Bob Aaron email@example.com
Seller’s form has prompted 200 Canadian court cases
A recent decision of a discipline panel of the Real Estate Council of Ontario (RECO) could spell the end of the Seller Property Information Statement in Ontario.
The SPIS is a disclosure form published by the Ontario Real Estate Association (OREA). Some real estate agents swear by the form, while others are strongly opposed to it.
I have been very critical of the SPIS because, in my opinion, the questions are ambiguous, technical or complicated, and they require expertise in property law, building code, accounting, zoning and other issues — which most homeowners do not have.
Some agents feel the form exists to protect them from allegations of failure to disclose property defects. But it now seems that the form will only create problems for agents who fail to verify its contents.
Across Canada, the SPIS and similar forms have resulted in about 200 reported court cases since 1997.
A disclaimer on the forms attempts to shield real estate agents from responsibility for the accuracy of the seller’s answers. But that disclaimer may not be effective in light of RECO’s recent discipline decision.
Dale Godfrey is a real estate broker in Sault Ste. Marie. Back in 2010, she represented both buyer and sellers in a purchase agreement for a $105,000 home.
Before the agreement was signed, Godfrey provided an SPIS to the buyer. It stated that there were no known problems with moisture or water infiltration. The buyer relied on that representation in deciding to buy the property.
A subsequent home inspection revealed that the foundation had significant cracks and was very vulnerable to basement water leakage.
The inspection company estimated the cost of repair at $12,000. The buyer’s bank would not advance funds in the face of the home inspection and the buyer was unable to complete the transaction as a result.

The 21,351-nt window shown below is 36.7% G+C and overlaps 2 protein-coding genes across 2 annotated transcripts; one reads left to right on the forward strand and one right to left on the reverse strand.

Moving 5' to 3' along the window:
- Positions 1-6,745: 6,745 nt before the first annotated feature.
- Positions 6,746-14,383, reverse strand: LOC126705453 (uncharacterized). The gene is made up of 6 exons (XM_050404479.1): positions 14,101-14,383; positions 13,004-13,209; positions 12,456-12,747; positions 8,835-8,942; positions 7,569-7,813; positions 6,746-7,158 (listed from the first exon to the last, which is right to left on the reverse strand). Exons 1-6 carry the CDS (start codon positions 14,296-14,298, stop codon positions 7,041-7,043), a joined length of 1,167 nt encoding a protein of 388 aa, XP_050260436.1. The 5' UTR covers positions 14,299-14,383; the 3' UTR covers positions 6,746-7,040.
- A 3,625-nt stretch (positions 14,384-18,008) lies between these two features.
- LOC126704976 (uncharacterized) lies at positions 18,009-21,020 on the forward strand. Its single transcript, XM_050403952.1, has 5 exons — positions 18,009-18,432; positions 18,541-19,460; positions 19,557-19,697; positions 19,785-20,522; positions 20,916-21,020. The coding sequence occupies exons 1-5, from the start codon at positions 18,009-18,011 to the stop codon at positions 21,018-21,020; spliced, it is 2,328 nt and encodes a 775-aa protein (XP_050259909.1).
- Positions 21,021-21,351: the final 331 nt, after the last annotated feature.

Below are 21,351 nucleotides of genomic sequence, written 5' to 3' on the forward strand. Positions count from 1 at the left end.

Godfrey was charged with breach of several sections of the RECO code of ethics. In an agreed statement of facts submitted to the discipline panel, she admitted acting unprofessionally by failing to verify that the SPIS was accurate, and failing to promote and protect the best interests of the buyer.
Godfrey also admitted that her conduct was unprofessional or dishonourable, or both.
The panel ruled that Godfrey failed to treat her clients fairly, honestly and with integrity, and that she failed to promote their best interests. As well, it found that she failed to exercise reasonable knowledge, skill, judgment and competence in providing services to her clients.
In admitting that she had an obligation to verify the contents of the SPIS, Godfrey allowed the discipline panel to find her in breach of several sections of the RECO Code of Ethics.
Its reasoning seems to be based on an agent’s obligation to discover and disclose material facts relating to a property despite the disclaimer on the SPIS form that the agent is not responsible for its contents.
Godfrey was fined $6,000.
The discipline panel’s decision may well send a chill through the ranks of Ontario’s real estate agents because it ruled that Godfrey failed in her obligation to ensure the SPIS was accurate.
I interpret this case to mean that agents in the future will now be required to verify all the contents of an SPIS or face the consequences in a regulatory hearing. If that is now RECO’s position, it is not difficult to imagine that no agent will ever use the form again.
In the past, OREA has said that it takes pride in the SPIS form because it acts as “an excellent tool” to inform buyers and protect sellers over many years of use.
Last week, when asked to comment on the Godfrey decision, an OREA spokesperson emailed me to say that “the SPIS is another tool in a registrant’s tool kit which can be helpful in determining information about a property.”
In 2009 the SPIS was “excellent.” Now, it’s just “another” tool. As I read it, OREA’s enthusiasm for the SPIS is waning.
If OREA wants to keeps its own agents out of trouble, it should kill the form now.